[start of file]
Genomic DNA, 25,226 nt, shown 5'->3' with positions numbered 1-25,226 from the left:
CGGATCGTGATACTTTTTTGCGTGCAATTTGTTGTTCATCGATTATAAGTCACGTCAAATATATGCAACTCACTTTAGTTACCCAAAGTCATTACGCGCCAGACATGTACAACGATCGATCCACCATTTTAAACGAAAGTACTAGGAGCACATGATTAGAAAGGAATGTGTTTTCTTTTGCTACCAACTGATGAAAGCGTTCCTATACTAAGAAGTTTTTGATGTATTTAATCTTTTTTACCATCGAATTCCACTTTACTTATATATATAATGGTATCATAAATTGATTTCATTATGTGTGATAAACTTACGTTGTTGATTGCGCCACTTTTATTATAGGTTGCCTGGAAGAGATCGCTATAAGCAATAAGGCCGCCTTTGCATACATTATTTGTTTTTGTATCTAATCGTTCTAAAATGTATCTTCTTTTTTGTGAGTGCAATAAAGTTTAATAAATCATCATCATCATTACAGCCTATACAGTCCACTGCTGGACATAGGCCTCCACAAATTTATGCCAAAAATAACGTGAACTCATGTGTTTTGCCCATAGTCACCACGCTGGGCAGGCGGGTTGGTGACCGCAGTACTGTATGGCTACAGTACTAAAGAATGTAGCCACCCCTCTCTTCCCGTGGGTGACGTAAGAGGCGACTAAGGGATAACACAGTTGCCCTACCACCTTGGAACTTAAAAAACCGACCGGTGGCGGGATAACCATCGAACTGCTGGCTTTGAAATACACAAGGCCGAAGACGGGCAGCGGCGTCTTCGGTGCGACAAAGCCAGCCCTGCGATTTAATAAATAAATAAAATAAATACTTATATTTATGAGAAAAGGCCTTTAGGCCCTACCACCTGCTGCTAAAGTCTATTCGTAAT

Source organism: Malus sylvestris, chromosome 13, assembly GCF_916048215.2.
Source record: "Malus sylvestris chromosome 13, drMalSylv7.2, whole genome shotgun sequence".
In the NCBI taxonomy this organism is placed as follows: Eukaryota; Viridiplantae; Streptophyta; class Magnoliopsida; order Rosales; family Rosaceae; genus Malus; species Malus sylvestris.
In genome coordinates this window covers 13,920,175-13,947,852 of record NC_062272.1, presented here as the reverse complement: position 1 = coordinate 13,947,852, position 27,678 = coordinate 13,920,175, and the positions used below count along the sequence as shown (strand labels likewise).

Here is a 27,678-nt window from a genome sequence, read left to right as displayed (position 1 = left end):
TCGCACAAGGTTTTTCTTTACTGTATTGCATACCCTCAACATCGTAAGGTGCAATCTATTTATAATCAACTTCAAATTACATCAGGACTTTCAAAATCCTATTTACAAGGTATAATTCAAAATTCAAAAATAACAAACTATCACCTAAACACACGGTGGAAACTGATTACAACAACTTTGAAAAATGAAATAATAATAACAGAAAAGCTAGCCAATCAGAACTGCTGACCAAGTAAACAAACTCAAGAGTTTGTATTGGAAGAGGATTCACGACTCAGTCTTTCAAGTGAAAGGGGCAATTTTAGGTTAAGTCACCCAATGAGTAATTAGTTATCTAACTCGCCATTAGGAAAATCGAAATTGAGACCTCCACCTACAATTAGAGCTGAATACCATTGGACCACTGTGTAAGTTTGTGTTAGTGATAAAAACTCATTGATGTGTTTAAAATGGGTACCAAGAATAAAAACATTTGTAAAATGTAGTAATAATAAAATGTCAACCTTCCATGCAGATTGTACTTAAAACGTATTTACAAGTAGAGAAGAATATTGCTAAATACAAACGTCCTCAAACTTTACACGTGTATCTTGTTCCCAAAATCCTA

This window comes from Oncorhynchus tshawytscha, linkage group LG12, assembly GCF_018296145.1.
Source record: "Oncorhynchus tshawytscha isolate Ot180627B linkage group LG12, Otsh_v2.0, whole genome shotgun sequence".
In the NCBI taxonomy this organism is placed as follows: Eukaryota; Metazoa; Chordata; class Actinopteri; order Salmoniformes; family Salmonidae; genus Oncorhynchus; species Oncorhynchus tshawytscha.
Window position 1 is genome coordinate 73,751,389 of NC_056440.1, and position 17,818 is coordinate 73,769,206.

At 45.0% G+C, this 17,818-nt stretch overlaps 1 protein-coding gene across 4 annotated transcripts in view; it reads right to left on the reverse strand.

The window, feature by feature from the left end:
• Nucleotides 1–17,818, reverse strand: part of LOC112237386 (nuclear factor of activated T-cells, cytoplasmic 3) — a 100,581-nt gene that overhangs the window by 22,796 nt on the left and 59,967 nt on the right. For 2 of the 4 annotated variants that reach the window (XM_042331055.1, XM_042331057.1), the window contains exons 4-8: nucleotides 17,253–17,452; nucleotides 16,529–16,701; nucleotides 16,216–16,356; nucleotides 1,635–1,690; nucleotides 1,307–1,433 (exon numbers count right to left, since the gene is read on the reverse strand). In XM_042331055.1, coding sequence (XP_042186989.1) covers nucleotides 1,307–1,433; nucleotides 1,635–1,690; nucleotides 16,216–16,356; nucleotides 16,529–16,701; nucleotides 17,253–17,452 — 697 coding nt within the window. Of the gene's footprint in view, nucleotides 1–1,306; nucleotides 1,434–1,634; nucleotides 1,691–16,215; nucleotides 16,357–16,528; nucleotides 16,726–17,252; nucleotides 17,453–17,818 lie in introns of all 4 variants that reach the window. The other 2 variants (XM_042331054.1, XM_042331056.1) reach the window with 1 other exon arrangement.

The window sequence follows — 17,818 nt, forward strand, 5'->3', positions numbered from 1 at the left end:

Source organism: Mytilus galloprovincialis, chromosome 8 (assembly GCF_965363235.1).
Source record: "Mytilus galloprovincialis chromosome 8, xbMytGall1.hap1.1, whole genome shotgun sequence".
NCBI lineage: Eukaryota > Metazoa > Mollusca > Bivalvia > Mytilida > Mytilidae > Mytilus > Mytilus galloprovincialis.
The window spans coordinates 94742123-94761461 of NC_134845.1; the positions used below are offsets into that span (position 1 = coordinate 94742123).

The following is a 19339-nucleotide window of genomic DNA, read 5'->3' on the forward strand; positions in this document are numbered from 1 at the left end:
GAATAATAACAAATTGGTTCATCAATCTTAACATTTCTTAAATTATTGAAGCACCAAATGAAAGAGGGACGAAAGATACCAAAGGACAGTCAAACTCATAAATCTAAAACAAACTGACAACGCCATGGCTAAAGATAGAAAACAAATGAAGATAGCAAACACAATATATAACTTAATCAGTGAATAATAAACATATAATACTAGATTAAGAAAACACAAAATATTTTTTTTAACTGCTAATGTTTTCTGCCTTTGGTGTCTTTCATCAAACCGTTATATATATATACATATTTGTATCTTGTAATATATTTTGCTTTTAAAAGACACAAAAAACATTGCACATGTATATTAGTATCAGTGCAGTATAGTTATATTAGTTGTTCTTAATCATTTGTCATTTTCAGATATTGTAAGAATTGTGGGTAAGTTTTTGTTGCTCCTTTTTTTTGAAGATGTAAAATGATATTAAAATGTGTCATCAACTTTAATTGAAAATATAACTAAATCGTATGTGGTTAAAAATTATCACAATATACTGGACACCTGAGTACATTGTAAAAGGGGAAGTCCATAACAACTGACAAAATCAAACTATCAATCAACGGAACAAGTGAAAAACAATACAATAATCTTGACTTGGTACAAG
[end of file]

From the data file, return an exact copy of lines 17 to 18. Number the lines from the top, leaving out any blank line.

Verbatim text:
Source organism: Mytilus galloprovincialis, chromosome 8 (assembly GCF_965363235.1).
Source record: "Mytilus galloprovincialis chromosome 8, xbMytGall1.hap1.1, whole genome shotgun sequence".